“Ay Max Julien here, a.k.a. Goldie. I’m a little pissed right now. To all you cockroaches and creatures out there, I’m gettin tired of people tellin me about somebody else did this or somebody else did this shit. Y’know I’ve been hearin from Snoop and Pimp and all these other people back there y’know, talkin about y’know Do Or Die started this whole pimp thing on their records man. They laid this shit out long time ago. It’s time for y’all to lay the credit out on the ground y’know, they the best around. I’m just pissed man. I’m just fuckin tired of hearin it, y’know. Come on y’all just, back up and give it up to ’em, okay?”
If Max Julien says it, then it must be true. After all who would question the credibility of the man who arguably portrayed the best pimp in the history of blaxploitation film, in the movie “The Mack”? And Mr. Julien is certainly right about one thing – Do Or Die did a lot to push pimpin’ on their records, dating all the way back to their 1996 national debut “Picture This.” The lead single and crossover smash on that album was “Po Pimp,” although at the time as a listener I felt it blew up mostly because of the beat, Johnny P’s crooning, and Twista’s phenomenal performance on the third verse. A.K., N.A.R.D. and Belo have never impressed me that much lyrically. While the group’s Chi-Town attitude and penchant for quick tongue dexterity flipping verbals has given them an identity to help set them apart from the rap pack as a whole, their success to date (at least in my eyes) has come largely from coming out each time with one or two hot singles on an album full of mostly uninteresting tracks.
To Do Or Die’s credit, this might be the first time in their history they’ve released an album that feels more like an excuse to put another single on the charts. Although for the first five tracks the album doesn’t gain much momentum things get hot once you reach “Higher,” produced by and featuring Kanye West. From that point on “D.O.D” strings together a whole bevy of bumping tracks: “Magic Chick” featuring R. Kelly, “Nawty” featuring Bounty Killer, “Paid the Price” featuring Kanye West, and “If You Only Knew” featuring Syleena Johnson and Twista. Not surprisingly though, all five of these songs have one important thing in common – big name guest stars. In fact you’ll find throughout “D.O.D” that all of their best songs include people other than the group’s main members. “Be Alright” features Ric Jilla and Johnny P. “Around Here” features Malik Yusef. “Church” features DJ Quik and Johnny P, et cetera, etc.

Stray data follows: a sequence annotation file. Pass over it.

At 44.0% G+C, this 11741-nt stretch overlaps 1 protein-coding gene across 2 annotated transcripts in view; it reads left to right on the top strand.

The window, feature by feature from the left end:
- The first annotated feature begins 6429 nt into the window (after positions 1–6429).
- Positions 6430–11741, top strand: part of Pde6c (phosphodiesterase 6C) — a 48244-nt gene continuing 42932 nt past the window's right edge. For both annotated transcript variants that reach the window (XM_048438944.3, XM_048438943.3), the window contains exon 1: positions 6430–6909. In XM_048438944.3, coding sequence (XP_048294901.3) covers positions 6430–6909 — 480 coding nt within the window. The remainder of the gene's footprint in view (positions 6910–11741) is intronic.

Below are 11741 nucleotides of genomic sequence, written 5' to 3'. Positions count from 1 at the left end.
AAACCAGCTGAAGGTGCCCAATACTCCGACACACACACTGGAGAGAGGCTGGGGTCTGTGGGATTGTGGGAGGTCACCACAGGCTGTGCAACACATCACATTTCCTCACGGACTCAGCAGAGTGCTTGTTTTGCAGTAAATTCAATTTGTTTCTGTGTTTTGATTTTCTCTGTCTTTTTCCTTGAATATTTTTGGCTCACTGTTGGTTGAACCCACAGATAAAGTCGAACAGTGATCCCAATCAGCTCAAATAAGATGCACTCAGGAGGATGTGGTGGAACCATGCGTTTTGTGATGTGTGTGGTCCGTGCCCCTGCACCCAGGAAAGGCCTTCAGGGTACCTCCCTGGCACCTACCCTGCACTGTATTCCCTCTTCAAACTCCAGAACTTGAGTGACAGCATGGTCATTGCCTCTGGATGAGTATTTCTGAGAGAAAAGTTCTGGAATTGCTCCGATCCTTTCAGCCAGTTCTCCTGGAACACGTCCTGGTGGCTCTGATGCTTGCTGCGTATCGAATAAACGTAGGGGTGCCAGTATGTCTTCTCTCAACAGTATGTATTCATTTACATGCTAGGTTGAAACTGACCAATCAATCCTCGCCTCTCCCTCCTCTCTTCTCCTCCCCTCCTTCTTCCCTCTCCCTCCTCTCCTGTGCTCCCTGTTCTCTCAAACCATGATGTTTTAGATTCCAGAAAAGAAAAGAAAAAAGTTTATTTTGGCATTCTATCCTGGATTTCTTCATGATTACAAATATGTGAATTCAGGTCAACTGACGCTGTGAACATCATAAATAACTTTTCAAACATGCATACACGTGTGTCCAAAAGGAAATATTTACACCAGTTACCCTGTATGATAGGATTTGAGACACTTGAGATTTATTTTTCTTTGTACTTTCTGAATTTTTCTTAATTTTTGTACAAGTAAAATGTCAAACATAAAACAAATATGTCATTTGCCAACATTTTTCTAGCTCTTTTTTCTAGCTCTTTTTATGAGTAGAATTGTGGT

It’s rather perplexing to figure out what causes this to happen from one Do Or Die album to the next. At the end of the day, one can only draw one of these two conclusions: either Do Or Die have such mediocre pimp personalities they can’t turn in a top performance on their own (everyone from Snoop to Suga Free has them beat in spades), or they don’t really put in a top effort unless they’re pushed to by sharing studio time with a top star. Nothing has really changed for me with Do Or Die. I still find that they’re tolerable enough vocally, and pick more than your average amount of good beats, and on “D.O.D” in particular they’ve come through with a nicely bumpable album. Lyrically though, the trio just leaves me flat. You’ll notice in this review there are no lyric quotes from any individual members of the group, and that’s quite frankly because I just don’t find any of their verbiage to be either that clever or profound. It’s functional, and it keeps the songs flowing from verse to verse, so it’s still more than half the signed MC’s and 4/5ths of the unsigned MC’s of the world can do.
In short, Do Or Die’s “D.O.D” is good enough to be their best album to date, but it’s probably about as high as they’ll ever reach, since I doubt they can get that many hot beats and guest artists for EVERY album. One more thing – I’ll give them props for the bonus DVD with the “Higher” video – that’s a nice touch. “D.O.D.” doesn’t feel like a few singles strung together by a bunch of filler, which makes it an okay album, but the Chi has always had much better rappers than Do Or Die, and this album doesn’t change that fact. It’s coppable though, and you will want to listen to it more than once, though by the second or third listen you’ll be skipping the songs they do on their own. Trust me.